- Cost-benefit analyses. A balance should exist between the benefits and the costs of improving the security of the energy system. Ideally, also from a societal perspective, as many benefits and costs as possible should be monetised so that the interests of all the stakeholders are properly reflected. However monetary valuation can hardly be used when there is no thorough knowledge on the security threats, the severity of the impact and the prevention possibilities. Other approaches may be used (e.g., multi-criteria analyses and indicators) when not enough information is available [57,58]
- Indicators. Also named complex or composite indicators, they are created by merging into a single index the results from several quantitative indicators. This index value can be read as a representation of an overall level of ‘insecurity’. A scoring system is needed as well as a weighting system to generate an index value [39,59,60,61]
4. Electricity Security Stakeholder Interactions and Actions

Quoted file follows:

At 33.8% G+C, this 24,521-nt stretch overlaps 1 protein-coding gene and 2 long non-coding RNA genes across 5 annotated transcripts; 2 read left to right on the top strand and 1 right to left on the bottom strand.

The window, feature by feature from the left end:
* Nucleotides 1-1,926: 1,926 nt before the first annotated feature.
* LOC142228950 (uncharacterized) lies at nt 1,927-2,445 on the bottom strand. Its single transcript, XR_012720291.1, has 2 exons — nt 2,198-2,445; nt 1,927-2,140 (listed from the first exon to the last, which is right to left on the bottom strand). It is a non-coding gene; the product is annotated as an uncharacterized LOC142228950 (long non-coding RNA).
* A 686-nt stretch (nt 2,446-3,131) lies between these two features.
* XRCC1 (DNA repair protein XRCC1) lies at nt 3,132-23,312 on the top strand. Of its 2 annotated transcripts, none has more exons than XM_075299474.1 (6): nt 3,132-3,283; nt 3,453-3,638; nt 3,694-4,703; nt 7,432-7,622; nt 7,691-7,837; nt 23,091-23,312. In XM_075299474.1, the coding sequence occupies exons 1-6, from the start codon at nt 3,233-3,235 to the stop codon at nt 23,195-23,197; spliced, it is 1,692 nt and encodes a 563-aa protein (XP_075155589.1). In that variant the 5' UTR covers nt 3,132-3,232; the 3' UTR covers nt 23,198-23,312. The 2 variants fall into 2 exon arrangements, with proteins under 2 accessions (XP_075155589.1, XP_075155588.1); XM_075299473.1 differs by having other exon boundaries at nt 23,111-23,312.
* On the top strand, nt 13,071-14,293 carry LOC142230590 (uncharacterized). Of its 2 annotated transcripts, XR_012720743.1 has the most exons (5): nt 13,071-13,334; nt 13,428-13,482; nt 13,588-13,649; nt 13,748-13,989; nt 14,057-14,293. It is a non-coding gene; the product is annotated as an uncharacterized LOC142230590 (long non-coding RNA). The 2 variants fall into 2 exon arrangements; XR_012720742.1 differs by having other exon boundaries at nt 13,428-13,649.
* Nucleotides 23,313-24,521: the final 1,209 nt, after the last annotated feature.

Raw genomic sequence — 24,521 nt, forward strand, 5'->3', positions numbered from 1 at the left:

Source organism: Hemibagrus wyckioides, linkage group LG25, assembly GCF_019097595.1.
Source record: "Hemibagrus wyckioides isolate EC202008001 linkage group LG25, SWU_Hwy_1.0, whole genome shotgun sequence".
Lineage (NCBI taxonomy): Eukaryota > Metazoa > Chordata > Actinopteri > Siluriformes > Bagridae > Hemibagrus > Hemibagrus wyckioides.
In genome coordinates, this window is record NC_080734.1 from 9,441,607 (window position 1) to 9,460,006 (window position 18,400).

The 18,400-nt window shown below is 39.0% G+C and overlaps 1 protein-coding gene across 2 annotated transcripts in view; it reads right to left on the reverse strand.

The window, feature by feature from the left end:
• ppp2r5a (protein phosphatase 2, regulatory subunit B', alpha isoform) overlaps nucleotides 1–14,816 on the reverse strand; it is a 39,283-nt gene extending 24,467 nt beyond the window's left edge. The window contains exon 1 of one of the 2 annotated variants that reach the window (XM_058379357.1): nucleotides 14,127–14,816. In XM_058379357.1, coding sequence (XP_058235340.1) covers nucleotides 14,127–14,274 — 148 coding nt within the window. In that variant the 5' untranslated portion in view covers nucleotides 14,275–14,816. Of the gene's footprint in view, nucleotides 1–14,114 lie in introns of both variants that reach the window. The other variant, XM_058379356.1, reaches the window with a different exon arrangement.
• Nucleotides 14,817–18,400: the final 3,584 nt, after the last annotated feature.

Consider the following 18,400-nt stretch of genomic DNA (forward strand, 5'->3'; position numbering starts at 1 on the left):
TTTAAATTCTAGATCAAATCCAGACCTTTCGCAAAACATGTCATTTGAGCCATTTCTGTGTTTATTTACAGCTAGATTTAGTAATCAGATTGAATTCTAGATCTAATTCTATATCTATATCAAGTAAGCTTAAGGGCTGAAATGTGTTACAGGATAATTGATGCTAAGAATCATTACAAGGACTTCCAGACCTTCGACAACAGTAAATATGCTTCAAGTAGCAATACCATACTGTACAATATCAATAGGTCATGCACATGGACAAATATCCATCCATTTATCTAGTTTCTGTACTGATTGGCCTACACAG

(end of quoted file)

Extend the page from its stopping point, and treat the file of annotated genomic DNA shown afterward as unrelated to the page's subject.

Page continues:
- At national level, even if each EU Member State is still largely in charge of the energy security assessment and safeguard, stakeholders’ roles and responsibilities greatly differ. Member States assess different electricity security risks, consider different crisis scenarios, take different emergency measures at different times in response, roles and responsibilities differ. The main electricity security actors are the governmental/regulatory bodies and the Transmission System Operators (TSOs). Member States behave very differently to prevent, prepare and manage crisis situations and national rules and practices tend to disregard what happens across borders. The TSOs own very detailed datasets and dynamic and static models of the national transmission system under their responsibility. The further modelling moves away from grids towards market/energy systems, the larger is the number of actors, including market operators, having a stake (in terms of data ownership) and playing a role (in terms of assessment perspectives). Electricity security models are used for supporting decision making across all the electricity security actions—operation, operational planning and scheduling, system planning, strategic energy planning. The scientific community (R&D actors) frequently contribute to electricity security analyses and propose methodological improvements, however it generally lacks reliable data for the models. The whole range of electricity security analyses is conducted, both on reliability (operational security, flexibility, adequacy) and vulnerability (resilience and robustness) aspects. Electricity models, from the time frame viewpoint, tend to be more and more combined or at least soft linked; probabilistic approaches (vs. deterministic ones) are increasingly used—but their results are not necessarily embedded in the decision making process—for reliability analyses, whereas vulnerability analyses rely upon the most diversified (and not necessarily sophisticated) approaches, also because there is no common understanding of electricity crisis situations and scenarios [20,23,36].